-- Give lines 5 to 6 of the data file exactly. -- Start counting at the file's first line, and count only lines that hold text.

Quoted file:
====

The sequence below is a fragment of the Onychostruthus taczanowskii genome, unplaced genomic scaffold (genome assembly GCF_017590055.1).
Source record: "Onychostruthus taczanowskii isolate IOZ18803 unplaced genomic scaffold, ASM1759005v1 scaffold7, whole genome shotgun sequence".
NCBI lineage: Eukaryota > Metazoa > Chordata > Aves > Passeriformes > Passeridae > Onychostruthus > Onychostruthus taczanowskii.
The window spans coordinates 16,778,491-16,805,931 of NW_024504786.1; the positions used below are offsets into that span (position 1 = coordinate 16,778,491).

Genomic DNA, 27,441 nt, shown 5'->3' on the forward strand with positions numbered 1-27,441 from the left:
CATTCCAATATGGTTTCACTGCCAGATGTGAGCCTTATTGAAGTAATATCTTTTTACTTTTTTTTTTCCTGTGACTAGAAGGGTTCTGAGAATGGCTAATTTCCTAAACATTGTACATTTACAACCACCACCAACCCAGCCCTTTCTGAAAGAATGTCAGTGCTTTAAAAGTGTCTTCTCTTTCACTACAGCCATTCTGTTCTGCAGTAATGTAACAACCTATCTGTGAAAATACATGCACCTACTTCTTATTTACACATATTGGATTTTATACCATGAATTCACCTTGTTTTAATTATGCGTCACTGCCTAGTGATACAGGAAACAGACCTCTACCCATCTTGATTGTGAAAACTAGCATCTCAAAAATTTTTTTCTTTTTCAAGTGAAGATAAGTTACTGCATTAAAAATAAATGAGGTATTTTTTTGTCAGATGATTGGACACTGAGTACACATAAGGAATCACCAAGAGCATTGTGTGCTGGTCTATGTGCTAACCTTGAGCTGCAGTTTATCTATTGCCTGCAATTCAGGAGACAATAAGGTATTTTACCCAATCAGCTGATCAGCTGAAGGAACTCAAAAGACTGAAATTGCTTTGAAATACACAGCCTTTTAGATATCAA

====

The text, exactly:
Genomic DNA, 27,441 nt, shown 5'->3' on the forward strand with positions numbered 1-27,441 from the left:
CATTCCAATATGGTTTCACTGCCAGATGTGAGCCTTATTGAAGTAATATCTTTTTACTTTTTTTTTTCCTGTGACTAGAAGGGTTCTGAGAATGGCTAATTTCCTAAACATTGTACATTTACAACCACCACCAACCCAGCCCTTTCTGAAAGAATGTCAGTGCTTTAAAAGTGTCTTCTCTTTCACTACAGCCATTCTGTTCTGCAGTAATGTAACAACCTATCTGTGAAAATACATGCACCTACTTCTTATTTACACATATTGGATTTTATACCATGAATTCACCTTGTTTTAATTATGCGTCACTGCCTAGTGATACAGGAAACAGACCTCTACCCATCTTGATTGTGAAAACTAGCATCTCAAAAATTTTTTTCTTTTTCAAGTGAAGATAAGTTACTGCATTAAAAATAAATGAGGTATTTTTTTGTCAGATGATTGGACACTGAGTACACATAAGGAATCACCAAGAGCATTGTGTGCTGGTCTATGTGCTAACCTTGAGCTGCAGTTTATCTATTGCCTGCAATTCAGGAGACAATAAGGTATTTTACCCAATCAGCTGATCAGCTGAAGGAACTCAAAAGACTGAAATTGCTTTGAAATACACAGCCTTTTAGATATCAA